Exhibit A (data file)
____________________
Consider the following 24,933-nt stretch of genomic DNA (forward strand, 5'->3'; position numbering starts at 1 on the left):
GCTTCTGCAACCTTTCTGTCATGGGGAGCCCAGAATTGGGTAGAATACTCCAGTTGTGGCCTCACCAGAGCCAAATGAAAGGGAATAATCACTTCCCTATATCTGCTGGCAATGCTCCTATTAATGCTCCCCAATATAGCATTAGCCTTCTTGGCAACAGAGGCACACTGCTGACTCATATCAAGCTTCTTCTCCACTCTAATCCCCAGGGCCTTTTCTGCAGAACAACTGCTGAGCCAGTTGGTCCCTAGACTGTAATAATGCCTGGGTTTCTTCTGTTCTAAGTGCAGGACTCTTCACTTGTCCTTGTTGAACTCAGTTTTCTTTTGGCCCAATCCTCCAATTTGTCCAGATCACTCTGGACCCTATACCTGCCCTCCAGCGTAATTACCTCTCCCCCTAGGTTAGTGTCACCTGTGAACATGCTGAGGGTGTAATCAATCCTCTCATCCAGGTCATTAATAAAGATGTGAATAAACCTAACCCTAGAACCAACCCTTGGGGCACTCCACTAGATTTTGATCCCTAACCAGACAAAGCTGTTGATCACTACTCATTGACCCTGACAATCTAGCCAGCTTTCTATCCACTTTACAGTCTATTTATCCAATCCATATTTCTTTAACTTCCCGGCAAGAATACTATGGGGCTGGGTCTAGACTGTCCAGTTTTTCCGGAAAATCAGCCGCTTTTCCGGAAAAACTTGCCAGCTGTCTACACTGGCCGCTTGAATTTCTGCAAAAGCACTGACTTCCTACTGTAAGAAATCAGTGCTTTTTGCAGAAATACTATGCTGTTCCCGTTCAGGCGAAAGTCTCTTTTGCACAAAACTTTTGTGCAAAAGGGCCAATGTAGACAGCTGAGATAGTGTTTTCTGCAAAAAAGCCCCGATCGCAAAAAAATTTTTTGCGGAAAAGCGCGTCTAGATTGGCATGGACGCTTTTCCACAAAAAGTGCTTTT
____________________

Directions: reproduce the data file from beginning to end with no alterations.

Consider the following 24,933-nt stretch of genomic DNA (forward strand, 5'->3'; position numbering starts at 1 on the left):
GCTTCTGCAACCTTTCTGTCATGGGGAGCCCAGAATTGGGTAGAATACTCCAGTTGTGGCCTCACCAGAGCCAAATGAAAGGGAATAATCACTTCCCTATATCTGCTGGCAATGCTCCTATTAATGCTCCCCAATATAGCATTAGCCTTCTTGGCAACAGAGGCACACTGCTGACTCATATCAAGCTTCTTCTCCACTCTAATCCCCAGGGCCTTTTCTGCAGAACAACTGCTGAGCCAGTTGGTCCCTAGACTGTAATAATGCCTGGGTTTCTTCTGTTCTAAGTGCAGGACTCTTCACTTGTCCTTGTTGAACTCAGTTTTCTTTTGGCCCAATCCTCCAATTTGTCCAGATCACTCTGGACCCTATACCTGCCCTCCAGCGTAATTACCTCTCCCCCTAGGTTAGTGTCACCTGTGAACATGCTGAGGGTGTAATCAATCCTCTCATCCAGGTCATTAATAAAGATGTGAATAAACCTAACCCTAGAACCAACCCTTGGGGCACTCCACTAGATTTTGATCCCTAACCAGACAAAGCTGTTGATCACTACTCATTGACCCTGACAATCTAGCCAGCTTTCTATCCACTTTACAGTCTATTTATCCAATCCATATTTCTTTAACTTCCCGGCAAGAATACTATGGGGCTGGGTCTAGACTGTCCAGTTTTTCCGGAAAATCAGCCGCTTTTCCGGAAAAACTTGCCAGCTGTCTACACTGGCCGCTTGAATTTCTGCAAAAGCACTGACTTCCTACTGTAAGAAATCAGTGCTTTTTGCAGAAATACTATGCTGTTCCCGTTCAGGCGAAAGTCTCTTTTGCACAAAACTTTTGTGCAAAAGGGCCAATGTAGACAGCTGAGATAGTGTTTTCTGCAAAAAAGCCCCGATCGCAAAAAAATTTTTTGCGGAAAAGCGCGTCTAGATTGGCATGGACGCTTTTCCACAAAAAGTGCTTTT